She added that the ruling does not pertain only to Roma children, but to all children in Slovakia regardless of their various individual learning needs. Durbáková also stressed that the ruling is a clear signal that “the development of inclusive education is not a choice for our society – it is an absolute necessity”.

The lawyer said that it is state institutions that are responsible for inclusive education at schools, and that no change will be possible without preparing a long-term plan for cooperation between schools, municipalities and various state institutions.

Amnesty International (AI) also praised the court’s ruling, saying that it became involved in the case when it prepared a statement that pointed to the fact that separating students based on their ethnicity is a violation of their right to protection against discrimination over the equal approach to education.

“AI welcomes the decision of the court, which is a signal to the Slovak education system and especially the Education Ministry and other competent bodies that separation of Roma children in segregated classes is a violation of the anti-discrimination law,” said Barbora Černušáková from AI in London, according to a press release.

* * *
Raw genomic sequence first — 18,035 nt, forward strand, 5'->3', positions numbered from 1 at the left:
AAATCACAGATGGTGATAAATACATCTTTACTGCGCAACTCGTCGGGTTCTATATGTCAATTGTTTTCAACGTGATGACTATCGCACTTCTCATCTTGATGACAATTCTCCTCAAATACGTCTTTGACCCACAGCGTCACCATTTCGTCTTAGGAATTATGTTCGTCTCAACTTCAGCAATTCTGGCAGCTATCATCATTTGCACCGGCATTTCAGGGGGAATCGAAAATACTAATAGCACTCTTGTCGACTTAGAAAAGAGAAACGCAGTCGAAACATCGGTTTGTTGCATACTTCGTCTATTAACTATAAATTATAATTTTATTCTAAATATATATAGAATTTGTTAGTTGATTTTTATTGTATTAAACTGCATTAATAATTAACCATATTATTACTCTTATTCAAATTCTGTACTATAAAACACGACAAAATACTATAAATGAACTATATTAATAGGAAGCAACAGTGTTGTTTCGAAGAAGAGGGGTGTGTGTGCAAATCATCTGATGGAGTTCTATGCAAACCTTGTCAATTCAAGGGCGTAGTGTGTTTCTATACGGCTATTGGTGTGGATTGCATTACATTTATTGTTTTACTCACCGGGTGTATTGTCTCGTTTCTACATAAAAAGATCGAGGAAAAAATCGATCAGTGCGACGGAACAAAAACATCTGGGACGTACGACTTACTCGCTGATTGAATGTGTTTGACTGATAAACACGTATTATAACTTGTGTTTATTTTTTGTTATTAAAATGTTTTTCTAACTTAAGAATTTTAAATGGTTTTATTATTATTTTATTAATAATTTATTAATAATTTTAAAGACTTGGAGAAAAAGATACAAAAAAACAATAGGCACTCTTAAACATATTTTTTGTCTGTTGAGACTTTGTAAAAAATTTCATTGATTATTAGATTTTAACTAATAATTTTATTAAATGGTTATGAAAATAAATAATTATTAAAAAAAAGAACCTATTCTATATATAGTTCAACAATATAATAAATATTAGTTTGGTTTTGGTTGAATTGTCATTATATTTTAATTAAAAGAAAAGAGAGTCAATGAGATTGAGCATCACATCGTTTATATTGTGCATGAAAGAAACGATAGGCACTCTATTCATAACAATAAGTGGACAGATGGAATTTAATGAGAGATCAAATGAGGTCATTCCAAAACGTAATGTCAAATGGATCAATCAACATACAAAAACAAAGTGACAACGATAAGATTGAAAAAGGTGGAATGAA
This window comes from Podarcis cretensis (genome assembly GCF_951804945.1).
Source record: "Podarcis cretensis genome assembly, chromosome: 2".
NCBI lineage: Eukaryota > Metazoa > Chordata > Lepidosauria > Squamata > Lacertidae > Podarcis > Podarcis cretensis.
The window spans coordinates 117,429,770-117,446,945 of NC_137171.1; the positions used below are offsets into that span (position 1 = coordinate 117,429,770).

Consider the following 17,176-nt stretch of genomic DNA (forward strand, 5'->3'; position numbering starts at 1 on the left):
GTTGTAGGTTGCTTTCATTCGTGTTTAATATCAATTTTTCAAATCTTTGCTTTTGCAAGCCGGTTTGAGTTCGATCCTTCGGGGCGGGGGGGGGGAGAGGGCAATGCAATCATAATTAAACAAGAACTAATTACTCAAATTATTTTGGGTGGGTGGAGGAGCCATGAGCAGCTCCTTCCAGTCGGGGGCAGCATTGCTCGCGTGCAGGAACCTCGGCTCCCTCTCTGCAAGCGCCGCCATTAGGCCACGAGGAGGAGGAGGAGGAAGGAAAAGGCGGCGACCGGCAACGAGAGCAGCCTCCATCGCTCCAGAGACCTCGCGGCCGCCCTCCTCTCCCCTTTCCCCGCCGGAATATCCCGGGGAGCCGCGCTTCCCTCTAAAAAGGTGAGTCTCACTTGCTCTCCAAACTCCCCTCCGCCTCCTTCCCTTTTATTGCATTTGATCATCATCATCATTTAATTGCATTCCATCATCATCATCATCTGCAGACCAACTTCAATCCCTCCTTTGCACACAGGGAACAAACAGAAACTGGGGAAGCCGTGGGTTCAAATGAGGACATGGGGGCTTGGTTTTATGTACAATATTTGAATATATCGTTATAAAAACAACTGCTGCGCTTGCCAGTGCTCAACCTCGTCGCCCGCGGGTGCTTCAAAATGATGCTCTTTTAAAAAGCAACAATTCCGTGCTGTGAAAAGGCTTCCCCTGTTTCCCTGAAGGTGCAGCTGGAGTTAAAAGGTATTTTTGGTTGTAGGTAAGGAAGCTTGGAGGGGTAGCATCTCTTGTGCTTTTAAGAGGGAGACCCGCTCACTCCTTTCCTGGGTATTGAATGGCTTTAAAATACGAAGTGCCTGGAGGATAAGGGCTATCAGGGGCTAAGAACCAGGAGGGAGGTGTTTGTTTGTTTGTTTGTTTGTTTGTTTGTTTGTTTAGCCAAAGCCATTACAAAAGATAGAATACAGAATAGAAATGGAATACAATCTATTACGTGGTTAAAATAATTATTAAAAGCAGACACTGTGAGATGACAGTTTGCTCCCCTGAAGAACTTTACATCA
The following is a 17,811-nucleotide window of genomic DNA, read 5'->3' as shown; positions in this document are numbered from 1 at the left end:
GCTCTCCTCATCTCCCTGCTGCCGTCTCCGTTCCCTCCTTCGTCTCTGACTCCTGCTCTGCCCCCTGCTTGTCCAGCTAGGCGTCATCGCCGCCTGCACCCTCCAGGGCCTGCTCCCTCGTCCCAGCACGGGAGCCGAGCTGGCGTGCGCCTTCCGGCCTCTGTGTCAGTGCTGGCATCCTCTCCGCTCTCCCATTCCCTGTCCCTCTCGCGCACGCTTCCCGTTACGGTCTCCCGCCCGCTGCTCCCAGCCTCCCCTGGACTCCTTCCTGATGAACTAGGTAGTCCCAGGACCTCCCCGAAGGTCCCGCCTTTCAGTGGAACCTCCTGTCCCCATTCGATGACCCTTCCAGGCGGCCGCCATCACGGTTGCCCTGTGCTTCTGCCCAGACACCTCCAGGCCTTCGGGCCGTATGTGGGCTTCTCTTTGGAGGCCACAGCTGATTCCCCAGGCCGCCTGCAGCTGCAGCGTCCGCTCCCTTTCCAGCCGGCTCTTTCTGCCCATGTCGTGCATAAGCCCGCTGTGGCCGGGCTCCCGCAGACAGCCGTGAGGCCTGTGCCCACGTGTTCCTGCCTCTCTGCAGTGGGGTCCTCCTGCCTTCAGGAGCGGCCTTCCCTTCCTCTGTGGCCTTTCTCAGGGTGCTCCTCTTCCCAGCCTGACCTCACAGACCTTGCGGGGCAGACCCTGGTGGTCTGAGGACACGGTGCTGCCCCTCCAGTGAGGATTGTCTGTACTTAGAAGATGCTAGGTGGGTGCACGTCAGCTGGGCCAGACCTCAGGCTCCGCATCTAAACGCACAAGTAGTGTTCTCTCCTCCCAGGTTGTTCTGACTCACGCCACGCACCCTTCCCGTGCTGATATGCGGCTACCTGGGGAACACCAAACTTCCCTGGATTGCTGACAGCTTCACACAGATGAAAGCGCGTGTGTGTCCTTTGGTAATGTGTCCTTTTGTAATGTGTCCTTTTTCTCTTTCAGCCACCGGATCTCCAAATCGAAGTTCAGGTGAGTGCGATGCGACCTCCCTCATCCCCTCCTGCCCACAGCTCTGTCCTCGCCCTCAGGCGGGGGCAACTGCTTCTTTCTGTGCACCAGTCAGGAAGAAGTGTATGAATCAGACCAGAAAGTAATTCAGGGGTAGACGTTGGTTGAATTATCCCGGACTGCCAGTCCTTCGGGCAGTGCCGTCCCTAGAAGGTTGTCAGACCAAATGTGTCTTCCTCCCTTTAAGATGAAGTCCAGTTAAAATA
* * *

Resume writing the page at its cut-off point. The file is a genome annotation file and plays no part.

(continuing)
Though it notes that the ruling deems segregation unacceptable, AI warns that similar cases are occurring in other places, where Roma children are being placed in separate classes or special schools. One example is an elementary school in Levoča which, after pressure from parents, separated first-grade Roma from non-Roma students. Although the school placed some children in mixed classes, the segregated classes still exist, AI stated in its press release.

Yet, Jaroslav Valaštiak, headmaster of the school in Šarišské Michaľany, was disappointed by the ruling.

“Six children from trouble-free families and 12 students from a socially disadvantaged environment: what has this to do with the education of the nation?” Valaštiak said, as quoted by the Sme daily, after the ruling.

He explained that the school would try to figure out how to apply the ruling, but said he was afraid of the consequences it might bring. While at the moment about two-thirds of the students come from a nearby Roma settlement in Ostrovany, the school may gradually come to be attended by only Roma children, the headmaster said, as quoted by SITA.

The mayor of Šarišské Michaľany, Vincent Leššo, openly criticised the ruling, stressing that the village does not have any classes for Roma students.